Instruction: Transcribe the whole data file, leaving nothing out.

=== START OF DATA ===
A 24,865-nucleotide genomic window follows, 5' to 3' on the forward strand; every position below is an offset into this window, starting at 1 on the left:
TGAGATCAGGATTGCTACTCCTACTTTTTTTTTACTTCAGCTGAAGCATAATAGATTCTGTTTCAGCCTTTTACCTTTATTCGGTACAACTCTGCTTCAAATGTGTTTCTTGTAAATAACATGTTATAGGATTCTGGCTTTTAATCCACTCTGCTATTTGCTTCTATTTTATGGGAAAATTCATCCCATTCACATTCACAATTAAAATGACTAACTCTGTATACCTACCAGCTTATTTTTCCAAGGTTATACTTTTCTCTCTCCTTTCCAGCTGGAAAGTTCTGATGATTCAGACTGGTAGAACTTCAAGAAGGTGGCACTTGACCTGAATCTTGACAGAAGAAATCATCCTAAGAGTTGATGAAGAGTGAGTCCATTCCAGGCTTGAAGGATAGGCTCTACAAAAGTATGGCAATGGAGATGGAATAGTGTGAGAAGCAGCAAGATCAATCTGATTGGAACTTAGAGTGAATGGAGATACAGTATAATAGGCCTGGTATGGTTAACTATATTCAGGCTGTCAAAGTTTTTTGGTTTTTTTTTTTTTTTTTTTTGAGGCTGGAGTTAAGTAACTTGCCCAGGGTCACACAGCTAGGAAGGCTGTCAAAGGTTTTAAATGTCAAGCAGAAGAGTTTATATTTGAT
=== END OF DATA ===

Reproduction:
A 24,865-nucleotide genomic window follows, 5' to 3' on the forward strand; every position below is an offset into this window, starting at 1 on the left:
TGAGATCAGGATTGCTACTCCTACTTTTTTTTTACTTCAGCTGAAGCATAATAGATTCTGTTTCAGCCTTTTACCTTTATTCGGTACAACTCTGCTTCAAATGTGTTTCTTGTAAATAACATGTTATAGGATTCTGGCTTTTAATCCACTCTGCTATTTGCTTCTATTTTATGGGAAAATTCATCCCATTCACATTCACAATTAAAATGACTAACTCTGTATACCTACCAGCTTATTTTTCCAAGGTTATACTTTTCTCTCTCCTTTCCAGCTGGAAAGTTCTGATGATTCAGACTGGTAGAACTTCAAGAAGGTGGCACTTGACCTGAATCTTGACAGAAGAAATCATCCTAAGAGTTGATGAAGAGTGAGTCCATTCCAGGCTTGAAGGATAGGCTCTACAAAAGTATGGCAATGGAGATGGAATAGTGTGAGAAGCAGCAAGATCAATCTGATTGGAACTTAGAGTGAATGGAGATACAGTATAATAGGCCTGGTATGGTTAACTATATTCAGGCTGTCAAAGTTTTTTGGTTTTTTTTTTTTTTTTTTTTGAGGCTGGAGTTAAGTAACTTGCCCAGGGTCACACAGCTAGGAAGGCTGTCAAAGGTTTTAAATGTCAAGCAGAAGAGTTTATATTTGAT